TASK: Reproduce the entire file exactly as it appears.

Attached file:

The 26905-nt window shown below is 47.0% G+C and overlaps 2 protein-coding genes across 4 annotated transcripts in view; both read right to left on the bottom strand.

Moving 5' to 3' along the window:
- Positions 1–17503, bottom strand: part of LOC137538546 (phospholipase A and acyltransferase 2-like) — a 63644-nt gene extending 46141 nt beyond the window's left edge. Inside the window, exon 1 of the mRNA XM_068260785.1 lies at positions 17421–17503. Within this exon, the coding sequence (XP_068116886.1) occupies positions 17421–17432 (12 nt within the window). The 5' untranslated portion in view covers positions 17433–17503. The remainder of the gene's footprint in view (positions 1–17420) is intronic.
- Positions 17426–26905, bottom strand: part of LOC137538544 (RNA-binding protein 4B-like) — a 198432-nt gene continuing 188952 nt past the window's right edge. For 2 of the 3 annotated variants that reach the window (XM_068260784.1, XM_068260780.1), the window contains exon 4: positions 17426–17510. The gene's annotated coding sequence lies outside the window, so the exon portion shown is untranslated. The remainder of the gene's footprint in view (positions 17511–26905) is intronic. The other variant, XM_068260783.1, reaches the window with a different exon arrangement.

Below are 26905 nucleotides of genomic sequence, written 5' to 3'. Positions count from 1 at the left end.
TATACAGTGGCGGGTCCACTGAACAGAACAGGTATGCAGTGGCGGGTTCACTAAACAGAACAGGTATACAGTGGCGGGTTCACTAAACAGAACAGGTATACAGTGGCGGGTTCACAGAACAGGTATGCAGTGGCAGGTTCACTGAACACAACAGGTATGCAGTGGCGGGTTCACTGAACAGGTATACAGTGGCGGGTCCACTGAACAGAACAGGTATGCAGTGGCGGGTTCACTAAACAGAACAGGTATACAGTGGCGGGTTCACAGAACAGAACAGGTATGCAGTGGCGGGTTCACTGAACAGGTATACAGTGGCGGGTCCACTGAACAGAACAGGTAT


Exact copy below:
The 26905-nt window shown below is 47.0% G+C and overlaps 2 protein-coding genes across 4 annotated transcripts in view; both read right to left on the bottom strand.

Moving 5' to 3' along the window:
- Positions 1–17503, bottom strand: part of LOC137538546 (phospholipase A and acyltransferase 2-like) — a 63644-nt gene extending 46141 nt beyond the window's left edge. Inside the window, exon 1 of the mRNA XM_068260785.1 lies at positions 17421–17503. Within this exon, the coding sequence (XP_068116886.1) occupies positions 17421–17432 (12 nt within the window). The 5' untranslated portion in view covers positions 17433–17503. The remainder of the gene's footprint in view (positions 1–17420) is intronic.
- Positions 17426–26905, bottom strand: part of LOC137538544 (RNA-binding protein 4B-like) — a 198432-nt gene continuing 188952 nt past the window's right edge. For 2 of the 3 annotated variants that reach the window (XM_068260784.1, XM_068260780.1), the window contains exon 4: positions 17426–17510. The gene's annotated coding sequence lies outside the window, so the exon portion shown is untranslated. The remainder of the gene's footprint in view (positions 17511–26905) is intronic. The other variant, XM_068260783.1, reaches the window with a different exon arrangement.

Below are 26905 nucleotides of genomic sequence, written 5' to 3'. Positions count from 1 at the left end.
TATACAGTGGCGGGTCCACTGAACAGAACAGGTATGCAGTGGCGGGTTCACTAAACAGAACAGGTATACAGTGGCGGGTTCACTAAACAGAACAGGTATACAGTGGCGGGTTCACAGAACAGGTATGCAGTGGCAGGTTCACTGAACACAACAGGTATGCAGTGGCGGGTTCACTGAACAGGTATACAGTGGCGGGTCCACTGAACAGAACAGGTATGCAGTGGCGGGTTCACTAAACAGAACAGGTATACAGTGGCGGGTTCACAGAACAGAACAGGTATGCAGTGGCGGGTTCACTGAACAGGTATACAGTGGCGGGTCCACTGAACAGAACAGGTAT